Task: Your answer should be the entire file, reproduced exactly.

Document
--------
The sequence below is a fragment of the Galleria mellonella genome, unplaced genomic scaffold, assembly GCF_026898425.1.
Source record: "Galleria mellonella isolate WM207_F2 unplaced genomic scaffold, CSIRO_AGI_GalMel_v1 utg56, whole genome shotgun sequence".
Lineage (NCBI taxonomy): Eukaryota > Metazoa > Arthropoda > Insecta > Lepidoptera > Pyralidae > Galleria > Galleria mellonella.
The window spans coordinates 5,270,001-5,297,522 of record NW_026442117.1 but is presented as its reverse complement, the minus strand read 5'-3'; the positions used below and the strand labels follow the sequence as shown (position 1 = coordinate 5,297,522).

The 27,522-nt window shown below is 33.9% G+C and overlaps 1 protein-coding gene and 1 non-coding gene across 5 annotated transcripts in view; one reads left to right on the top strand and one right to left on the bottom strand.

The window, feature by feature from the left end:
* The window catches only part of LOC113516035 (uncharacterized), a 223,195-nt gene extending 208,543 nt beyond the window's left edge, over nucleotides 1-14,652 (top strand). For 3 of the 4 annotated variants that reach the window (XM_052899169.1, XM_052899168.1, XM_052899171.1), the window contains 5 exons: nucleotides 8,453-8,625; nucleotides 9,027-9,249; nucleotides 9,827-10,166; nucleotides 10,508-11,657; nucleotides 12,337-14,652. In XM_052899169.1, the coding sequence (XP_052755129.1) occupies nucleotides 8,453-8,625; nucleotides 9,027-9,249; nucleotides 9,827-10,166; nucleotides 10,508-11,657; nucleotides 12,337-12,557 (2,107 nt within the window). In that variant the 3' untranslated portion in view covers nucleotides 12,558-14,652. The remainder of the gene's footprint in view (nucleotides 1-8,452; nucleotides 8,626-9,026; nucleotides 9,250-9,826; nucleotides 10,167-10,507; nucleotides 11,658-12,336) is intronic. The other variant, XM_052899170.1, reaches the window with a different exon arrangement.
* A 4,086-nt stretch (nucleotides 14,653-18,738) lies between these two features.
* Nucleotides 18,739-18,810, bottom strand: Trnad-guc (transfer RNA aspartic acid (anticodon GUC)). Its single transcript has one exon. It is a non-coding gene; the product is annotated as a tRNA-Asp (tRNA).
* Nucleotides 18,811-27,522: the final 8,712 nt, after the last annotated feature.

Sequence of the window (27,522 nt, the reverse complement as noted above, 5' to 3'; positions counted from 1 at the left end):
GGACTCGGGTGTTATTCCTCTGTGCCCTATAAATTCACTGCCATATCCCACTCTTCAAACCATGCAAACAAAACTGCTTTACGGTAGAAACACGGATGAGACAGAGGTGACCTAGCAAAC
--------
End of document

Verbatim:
The sequence below is a fragment of the Galleria mellonella genome, unplaced genomic scaffold, assembly GCF_026898425.1.
Source record: "Galleria mellonella isolate WM207_F2 unplaced genomic scaffold, CSIRO_AGI_GalMel_v1 utg56, whole genome shotgun sequence".
Lineage (NCBI taxonomy): Eukaryota > Metazoa > Arthropoda > Insecta > Lepidoptera > Pyralidae > Galleria > Galleria mellonella.
The window spans coordinates 5,270,001-5,297,522 of record NW_026442117.1 but is presented as its reverse complement, the minus strand read 5'-3'; the positions used below and the strand labels follow the sequence as shown (position 1 = coordinate 5,297,522).

The 27,522-nt window shown below is 33.9% G+C and overlaps 1 protein-coding gene and 1 non-coding gene across 5 annotated transcripts in view; one reads left to right on the top strand and one right to left on the bottom strand.

The window, feature by feature from the left end:
* The window catches only part of LOC113516035 (uncharacterized), a 223,195-nt gene extending 208,543 nt beyond the window's left edge, over nucleotides 1-14,652 (top strand). For 3 of the 4 annotated variants that reach the window (XM_052899169.1, XM_052899168.1, XM_052899171.1), the window contains 5 exons: nucleotides 8,453-8,625; nucleotides 9,027-9,249; nucleotides 9,827-10,166; nucleotides 10,508-11,657; nucleotides 12,337-14,652. In XM_052899169.1, the coding sequence (XP_052755129.1) occupies nucleotides 8,453-8,625; nucleotides 9,027-9,249; nucleotides 9,827-10,166; nucleotides 10,508-11,657; nucleotides 12,337-12,557 (2,107 nt within the window). In that variant the 3' untranslated portion in view covers nucleotides 12,558-14,652. The remainder of the gene's footprint in view (nucleotides 1-8,452; nucleotides 8,626-9,026; nucleotides 9,250-9,826; nucleotides 10,167-10,507; nucleotides 11,658-12,336) is intronic. The other variant, XM_052899170.1, reaches the window with a different exon arrangement.
* A 4,086-nt stretch (nucleotides 14,653-18,738) lies between these two features.
* Nucleotides 18,739-18,810, bottom strand: Trnad-guc (transfer RNA aspartic acid (anticodon GUC)). Its single transcript has one exon. It is a non-coding gene; the product is annotated as a tRNA-Asp (tRNA).
* Nucleotides 18,811-27,522: the final 8,712 nt, after the last annotated feature.

Sequence of the window (27,522 nt, the reverse complement as noted above, 5' to 3'; positions counted from 1 at the left end):
GGACTCGGGTGTTATTCCTCTGTGCCCTATAAATTCACTGCCATATCCCACTCTTCAAACCATGCAAACAAAACTGCTTTACGGTAGAAACACGGATGAGACAGAGGTGACCTAGCAAAC